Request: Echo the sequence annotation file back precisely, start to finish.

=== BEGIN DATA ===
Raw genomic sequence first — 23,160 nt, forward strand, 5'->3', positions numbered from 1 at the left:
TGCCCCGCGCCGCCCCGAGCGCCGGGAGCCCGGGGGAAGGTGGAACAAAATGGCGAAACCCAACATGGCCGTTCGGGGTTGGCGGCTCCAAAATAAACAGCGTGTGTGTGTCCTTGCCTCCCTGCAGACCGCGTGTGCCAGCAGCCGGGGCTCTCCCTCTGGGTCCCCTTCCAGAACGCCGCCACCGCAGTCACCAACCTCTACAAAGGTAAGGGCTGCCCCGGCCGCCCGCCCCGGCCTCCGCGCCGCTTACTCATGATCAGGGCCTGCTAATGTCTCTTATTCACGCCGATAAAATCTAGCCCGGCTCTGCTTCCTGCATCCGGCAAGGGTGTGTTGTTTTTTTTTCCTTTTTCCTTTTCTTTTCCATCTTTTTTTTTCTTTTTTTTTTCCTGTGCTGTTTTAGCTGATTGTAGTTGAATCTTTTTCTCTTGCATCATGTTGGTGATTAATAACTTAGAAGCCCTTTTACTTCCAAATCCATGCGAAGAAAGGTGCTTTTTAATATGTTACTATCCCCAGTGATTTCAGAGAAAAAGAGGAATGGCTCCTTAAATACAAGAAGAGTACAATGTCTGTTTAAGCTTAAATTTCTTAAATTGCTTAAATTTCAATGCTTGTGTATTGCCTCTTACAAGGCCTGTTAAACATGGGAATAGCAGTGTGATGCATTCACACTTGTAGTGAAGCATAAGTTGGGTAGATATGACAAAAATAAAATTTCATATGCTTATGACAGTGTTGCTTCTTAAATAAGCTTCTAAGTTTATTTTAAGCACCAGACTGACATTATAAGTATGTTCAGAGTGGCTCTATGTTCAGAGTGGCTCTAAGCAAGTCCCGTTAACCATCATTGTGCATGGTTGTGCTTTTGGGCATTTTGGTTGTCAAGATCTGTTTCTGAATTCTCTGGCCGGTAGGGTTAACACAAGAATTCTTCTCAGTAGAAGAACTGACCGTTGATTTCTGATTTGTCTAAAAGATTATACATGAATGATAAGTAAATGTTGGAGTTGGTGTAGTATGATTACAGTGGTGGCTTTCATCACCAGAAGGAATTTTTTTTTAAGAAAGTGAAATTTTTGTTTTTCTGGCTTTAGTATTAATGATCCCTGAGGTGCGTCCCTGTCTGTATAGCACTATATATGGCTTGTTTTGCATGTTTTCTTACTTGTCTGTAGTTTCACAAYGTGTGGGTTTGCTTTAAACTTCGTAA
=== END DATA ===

Raw genomic sequence first — 23,160 nt, forward strand, 5'->3', positions numbered from 1 at the left:
TGCCCCGCGCCGCCCCGAGCGCCGGGAGCCCGGGGGAAGGTGGAACAAAATGGCGAAACCCAACATGGCCGTTCGGGGTTGGCGGCTCCAAAATAAACAGCGTGTGTGTGTCCTTGCCTCCCTGCAGACCGCGTGTGCCAGCAGCCGGGGCTCTCCCTCTGGGTCCCCTTCCAGAACGCCGCCACCGCAGTCACCAACCTCTACAAAGGTAAGGGCTGCCCCGGCCGCCCGCCCCGGCCTCCGCGCCGCTTACTCATGATCAGGGCCTGCTAATGTCTCTTATTCACGCCGATAAAATCTAGCCCGGCTCTGCTTCCTGCATCCGGCAAGGGTGTGTTGTTTTTTTTTCCTTTTTCCTTTTCTTTTCCATCTTTTTTTTTCTTTTTTTTTTCCTGTGCTGTTTTAGCTGATTGTAGTTGAATCTTTTTCTCTTGCATCATGTTGGTGATTAATAACTTAGAAGCCCTTTTACTTCCAAATCCATGCGAAGAAAGGTGCTTTTTAATATGTTACTATCCCCAGTGATTTCAGAGAAAAAGAGGAATGGCTCCTTAAATACAAGAAGAGTACAATGTCTGTTTAAGCTTAAATTTCTTAAATTGCTTAAATTTCAATGCTTGTGTATTGCCTCTTACAAGGCCTGTTAAACATGGGAATAGCAGTGTGATGCATTCACACTTGTAGTGAAGCATAAGTTGGGTAGATATGACAAAAATAAAATTTCATATGCTTATGACAGTGTTGCTTCTTAAATAAGCTTCTAAGTTTATTTTAAGCACCAGACTGACATTATAAGTATGTTCAGAGTGGCTCTATGTTCAGAGTGGCTCTAAGCAAGTCCCGTTAACCATCATTGTGCATGGTTGTGCTTTTGGGCATTTTGGTTGTCAAGATCTGTTTCTGAATTCTCTGGCCGGTAGGGTTAACACAAGAATTCTTCTCAGTAGAAGAACTGACCGTTGATTTCTGATTTGTCTAAAAGATTATACATGAATGATAAGTAAATGTTGGAGTTGGTGTAGTATGATTACAGTGGTGGCTTTCATCACCAGAAGGAATTTTTTTTTAAGAAAGTGAAATTTTTGTTTTTCTGGCTTTAGTATTAATGATCCCTGAGGTGCGTCCCTGTCTGTATAGCACTATATATGGCTTGTTTTGCATGTTTTCTTACTTGTCTGTAGTTTCACAAYGTGTGGGTTTGCTTTAAACTTCGTAA